A retired truck driver claimed a $239 million Mega Millions jackpot Thursday, calling the second-largest lottery payout in history "no big thing to me."
J.R. Triplett of Winchester said he bought five tickets at a store a few miles from his home and told his wife, Peggy, the day after the Feb. 20 drawing, "Sweetheart, I've got those numbers.
"Then she got down on her knees and thanked the Lord," Triplett said in a statement issued by the Virginia Lottery.
A Virginia Lottery official said the winning April Fool's Day claim had been verified.
"The ticket is good. Everything is cool," Ed Scarborough said.
Despite his wife's excitement, Triplett said in his statement that "It didn't excite me all that much. It's no big thing to me."
He even went to work on the Monday following his lottery win, hauling paint to Pennsylvania, the Winchester Star reported.
The $239 million jackpot is the world's second-largest single-ticket lottery win. Jack Whittaker of Scott Depot, W.Va., won a $314.9 million Powerball jackpot on Christmas 2002.
"All I wanted to win was $100,000," Triplett told the Star. Instead, he'll take the lump sum payout of about $141.5 million, before the $40 million in taxes.
Mega Millions is played in Georgia, Illinois, Maryland, Massachusetts, Michigan, New Jersey, New York, Ohio, Texas, Virginia and Washington state.
Triplett purchased the ticket at the Red Apple Country Store in Stephens City, about 80 miles west of Washington. The numbers drawn were 1-13-20-21-30 with Mega Ball number 24. The odds of winning were one in more than 135 million.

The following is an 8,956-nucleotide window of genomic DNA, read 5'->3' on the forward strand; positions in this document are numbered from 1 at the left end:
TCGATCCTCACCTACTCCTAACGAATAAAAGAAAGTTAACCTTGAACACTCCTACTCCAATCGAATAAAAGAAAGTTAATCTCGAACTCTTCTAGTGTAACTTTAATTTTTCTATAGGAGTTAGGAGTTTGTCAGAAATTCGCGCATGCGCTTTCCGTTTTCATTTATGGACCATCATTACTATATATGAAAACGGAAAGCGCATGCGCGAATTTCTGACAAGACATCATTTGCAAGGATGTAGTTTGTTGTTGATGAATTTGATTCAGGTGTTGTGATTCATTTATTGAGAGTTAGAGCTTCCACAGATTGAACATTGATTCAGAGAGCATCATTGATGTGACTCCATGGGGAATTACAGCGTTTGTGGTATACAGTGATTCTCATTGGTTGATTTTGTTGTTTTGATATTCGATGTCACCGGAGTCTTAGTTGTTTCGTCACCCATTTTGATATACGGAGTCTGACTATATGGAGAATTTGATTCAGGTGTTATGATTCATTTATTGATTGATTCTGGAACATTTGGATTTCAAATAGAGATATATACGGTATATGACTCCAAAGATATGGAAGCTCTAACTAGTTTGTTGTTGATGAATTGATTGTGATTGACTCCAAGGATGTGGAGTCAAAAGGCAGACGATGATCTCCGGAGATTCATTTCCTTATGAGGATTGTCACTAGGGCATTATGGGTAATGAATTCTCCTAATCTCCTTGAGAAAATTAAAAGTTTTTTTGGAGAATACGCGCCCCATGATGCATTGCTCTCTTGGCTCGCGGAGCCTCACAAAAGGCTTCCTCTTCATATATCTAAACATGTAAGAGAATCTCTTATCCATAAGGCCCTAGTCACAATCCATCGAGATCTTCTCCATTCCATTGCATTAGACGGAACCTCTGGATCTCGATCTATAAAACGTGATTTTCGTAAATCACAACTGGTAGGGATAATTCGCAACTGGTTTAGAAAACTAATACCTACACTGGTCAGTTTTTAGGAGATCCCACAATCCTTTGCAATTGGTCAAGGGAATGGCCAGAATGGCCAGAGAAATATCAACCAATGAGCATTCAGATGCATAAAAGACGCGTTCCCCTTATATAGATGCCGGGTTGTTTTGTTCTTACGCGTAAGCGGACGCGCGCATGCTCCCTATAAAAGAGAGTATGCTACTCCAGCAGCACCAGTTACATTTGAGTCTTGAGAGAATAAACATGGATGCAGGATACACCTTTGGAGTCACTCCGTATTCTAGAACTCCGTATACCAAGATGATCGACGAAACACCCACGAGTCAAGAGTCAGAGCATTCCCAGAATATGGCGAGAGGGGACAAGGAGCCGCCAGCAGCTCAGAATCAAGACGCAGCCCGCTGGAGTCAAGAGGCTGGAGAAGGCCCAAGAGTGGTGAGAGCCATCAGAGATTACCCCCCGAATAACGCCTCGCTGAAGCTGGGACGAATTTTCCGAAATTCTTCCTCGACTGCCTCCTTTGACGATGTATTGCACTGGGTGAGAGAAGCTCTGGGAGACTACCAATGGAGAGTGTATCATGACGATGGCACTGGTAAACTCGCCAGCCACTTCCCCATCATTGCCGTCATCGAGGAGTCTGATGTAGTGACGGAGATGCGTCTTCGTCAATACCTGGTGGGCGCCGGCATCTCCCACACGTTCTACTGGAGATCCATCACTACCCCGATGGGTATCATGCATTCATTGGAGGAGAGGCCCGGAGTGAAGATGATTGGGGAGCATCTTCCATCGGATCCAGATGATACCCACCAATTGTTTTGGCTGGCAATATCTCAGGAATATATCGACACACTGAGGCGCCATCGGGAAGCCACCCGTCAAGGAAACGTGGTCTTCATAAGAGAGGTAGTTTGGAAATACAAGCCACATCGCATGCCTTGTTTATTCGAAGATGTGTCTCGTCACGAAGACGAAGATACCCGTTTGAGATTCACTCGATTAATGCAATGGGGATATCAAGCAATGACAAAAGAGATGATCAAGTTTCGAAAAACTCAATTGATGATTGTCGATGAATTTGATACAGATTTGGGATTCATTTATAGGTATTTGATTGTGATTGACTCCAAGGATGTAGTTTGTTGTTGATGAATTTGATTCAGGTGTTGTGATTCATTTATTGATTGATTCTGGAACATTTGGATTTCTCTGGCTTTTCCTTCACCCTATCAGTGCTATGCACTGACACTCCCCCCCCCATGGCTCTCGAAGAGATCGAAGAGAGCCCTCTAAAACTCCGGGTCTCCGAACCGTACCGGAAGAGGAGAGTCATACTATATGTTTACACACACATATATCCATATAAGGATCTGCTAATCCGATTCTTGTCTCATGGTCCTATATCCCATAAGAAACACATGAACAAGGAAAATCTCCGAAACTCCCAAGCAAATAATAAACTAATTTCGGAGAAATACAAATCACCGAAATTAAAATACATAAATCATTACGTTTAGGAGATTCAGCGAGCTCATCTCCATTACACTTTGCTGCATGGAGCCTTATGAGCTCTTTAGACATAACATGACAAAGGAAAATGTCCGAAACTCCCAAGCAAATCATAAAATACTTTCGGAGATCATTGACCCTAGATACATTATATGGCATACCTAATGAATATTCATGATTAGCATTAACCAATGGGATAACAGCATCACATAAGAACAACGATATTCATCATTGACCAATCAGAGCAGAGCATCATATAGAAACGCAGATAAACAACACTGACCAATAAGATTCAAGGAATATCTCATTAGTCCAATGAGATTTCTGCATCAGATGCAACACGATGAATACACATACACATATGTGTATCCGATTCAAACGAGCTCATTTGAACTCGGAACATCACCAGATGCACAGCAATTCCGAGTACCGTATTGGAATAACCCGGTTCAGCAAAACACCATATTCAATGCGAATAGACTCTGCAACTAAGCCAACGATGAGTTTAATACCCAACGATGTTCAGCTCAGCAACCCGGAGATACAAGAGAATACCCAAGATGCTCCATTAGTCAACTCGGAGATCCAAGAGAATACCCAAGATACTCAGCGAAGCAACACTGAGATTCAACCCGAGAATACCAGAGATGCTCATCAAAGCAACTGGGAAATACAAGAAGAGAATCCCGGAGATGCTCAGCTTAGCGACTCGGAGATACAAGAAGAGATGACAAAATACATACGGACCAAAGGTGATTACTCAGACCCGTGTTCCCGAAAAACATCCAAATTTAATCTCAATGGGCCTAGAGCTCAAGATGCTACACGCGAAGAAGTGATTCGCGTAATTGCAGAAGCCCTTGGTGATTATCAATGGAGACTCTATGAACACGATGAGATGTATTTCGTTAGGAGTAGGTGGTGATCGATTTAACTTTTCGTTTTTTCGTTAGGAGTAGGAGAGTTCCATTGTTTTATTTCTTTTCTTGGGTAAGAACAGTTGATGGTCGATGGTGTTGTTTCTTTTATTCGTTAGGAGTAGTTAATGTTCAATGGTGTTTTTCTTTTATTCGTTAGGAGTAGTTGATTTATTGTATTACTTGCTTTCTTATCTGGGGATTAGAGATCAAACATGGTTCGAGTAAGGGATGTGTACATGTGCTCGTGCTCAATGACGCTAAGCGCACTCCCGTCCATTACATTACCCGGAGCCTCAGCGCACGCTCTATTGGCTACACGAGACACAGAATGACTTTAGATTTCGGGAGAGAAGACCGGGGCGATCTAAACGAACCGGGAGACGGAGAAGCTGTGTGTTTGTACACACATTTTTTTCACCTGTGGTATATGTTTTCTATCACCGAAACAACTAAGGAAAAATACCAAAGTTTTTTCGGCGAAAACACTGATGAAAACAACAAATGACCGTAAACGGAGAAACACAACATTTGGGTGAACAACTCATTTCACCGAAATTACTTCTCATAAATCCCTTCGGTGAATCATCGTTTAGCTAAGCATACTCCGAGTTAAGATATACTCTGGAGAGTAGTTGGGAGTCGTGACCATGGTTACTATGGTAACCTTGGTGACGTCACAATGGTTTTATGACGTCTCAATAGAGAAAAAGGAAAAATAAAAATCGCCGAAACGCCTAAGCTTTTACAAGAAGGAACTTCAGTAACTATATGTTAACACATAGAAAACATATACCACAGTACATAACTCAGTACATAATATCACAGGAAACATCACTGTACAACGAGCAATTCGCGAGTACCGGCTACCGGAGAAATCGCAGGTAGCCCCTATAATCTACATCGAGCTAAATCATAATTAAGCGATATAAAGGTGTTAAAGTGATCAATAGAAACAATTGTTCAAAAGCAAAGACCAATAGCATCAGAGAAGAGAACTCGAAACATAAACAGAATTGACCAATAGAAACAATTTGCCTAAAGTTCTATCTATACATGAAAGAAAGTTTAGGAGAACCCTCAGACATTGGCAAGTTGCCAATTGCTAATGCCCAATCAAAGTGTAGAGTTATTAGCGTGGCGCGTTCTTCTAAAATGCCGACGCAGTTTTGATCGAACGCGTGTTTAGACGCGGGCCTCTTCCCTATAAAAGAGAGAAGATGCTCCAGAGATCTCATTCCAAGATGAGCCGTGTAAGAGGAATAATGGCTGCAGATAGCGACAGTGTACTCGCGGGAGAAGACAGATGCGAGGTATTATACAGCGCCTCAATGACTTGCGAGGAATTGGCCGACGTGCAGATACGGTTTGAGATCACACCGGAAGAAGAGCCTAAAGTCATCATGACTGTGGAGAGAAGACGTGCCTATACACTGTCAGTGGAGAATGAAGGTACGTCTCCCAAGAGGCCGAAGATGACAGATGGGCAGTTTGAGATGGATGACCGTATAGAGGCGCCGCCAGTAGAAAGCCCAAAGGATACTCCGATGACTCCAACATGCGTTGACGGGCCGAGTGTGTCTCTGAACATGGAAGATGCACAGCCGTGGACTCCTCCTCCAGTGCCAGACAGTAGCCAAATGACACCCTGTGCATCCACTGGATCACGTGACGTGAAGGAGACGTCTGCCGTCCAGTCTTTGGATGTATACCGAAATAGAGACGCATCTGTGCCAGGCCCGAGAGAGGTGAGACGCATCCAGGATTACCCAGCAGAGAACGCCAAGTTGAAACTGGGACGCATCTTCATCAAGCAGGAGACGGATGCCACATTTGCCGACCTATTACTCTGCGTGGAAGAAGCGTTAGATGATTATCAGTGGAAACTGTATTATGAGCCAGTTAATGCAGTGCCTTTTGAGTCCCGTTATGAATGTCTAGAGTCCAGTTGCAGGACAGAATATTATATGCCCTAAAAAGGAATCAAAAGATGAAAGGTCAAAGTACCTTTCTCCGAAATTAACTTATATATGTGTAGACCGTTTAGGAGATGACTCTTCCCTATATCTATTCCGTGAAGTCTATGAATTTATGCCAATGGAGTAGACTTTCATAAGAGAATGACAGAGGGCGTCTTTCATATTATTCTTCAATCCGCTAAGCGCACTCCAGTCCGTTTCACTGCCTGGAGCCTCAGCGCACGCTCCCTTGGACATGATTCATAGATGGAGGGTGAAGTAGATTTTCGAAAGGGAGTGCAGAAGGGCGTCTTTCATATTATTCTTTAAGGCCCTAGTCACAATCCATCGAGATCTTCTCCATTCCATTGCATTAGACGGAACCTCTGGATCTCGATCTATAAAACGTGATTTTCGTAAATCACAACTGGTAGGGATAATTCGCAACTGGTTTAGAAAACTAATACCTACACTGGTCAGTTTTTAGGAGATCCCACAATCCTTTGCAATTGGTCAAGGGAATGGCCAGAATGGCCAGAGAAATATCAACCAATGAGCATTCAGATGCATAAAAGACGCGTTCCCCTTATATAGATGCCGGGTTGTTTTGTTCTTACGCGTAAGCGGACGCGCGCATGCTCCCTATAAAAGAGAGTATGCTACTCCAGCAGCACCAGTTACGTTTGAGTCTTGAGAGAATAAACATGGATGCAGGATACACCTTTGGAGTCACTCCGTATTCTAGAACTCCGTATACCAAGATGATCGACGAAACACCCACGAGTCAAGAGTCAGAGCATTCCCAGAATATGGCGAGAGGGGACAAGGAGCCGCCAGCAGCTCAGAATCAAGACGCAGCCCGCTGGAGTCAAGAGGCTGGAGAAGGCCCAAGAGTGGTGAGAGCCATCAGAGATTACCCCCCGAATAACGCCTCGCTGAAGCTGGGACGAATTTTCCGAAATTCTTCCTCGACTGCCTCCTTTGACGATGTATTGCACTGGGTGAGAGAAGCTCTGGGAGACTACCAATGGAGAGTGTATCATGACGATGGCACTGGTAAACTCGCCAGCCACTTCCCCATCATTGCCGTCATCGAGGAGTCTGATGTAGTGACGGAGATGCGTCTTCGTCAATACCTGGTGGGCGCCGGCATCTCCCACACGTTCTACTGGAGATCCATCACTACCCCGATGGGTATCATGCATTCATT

He told the paper that buying lottery tickets in various states is a "trucker thing," and he spends $3,500 to $5,000 a year on them, and he will continue playing.
"At a store, if the bill came to $7, I'd give them $10 and say, 'Give me the rest in Lotto tickets,'" he said.
The delay in claiming the prize had led to speculation that the ticket might have been lost or discarded. The deadline for submitting the winning ticket was Aug. 18.
The Tripletts consulted lawyers and financial planners, and got their affairs in order.
"I knew I got 180 days to collect it. I wasn't in no hurry," he said.
Buying tickets in his hometown of Winchester a few weeks ago, the clerk told him to be careful and not lose the tickets, as the Mega Millions jackpot winner had.
"I told him, 'Well young man, you never know. I have a feeling he'll show up one of these days,'" Triplett said, with a smile.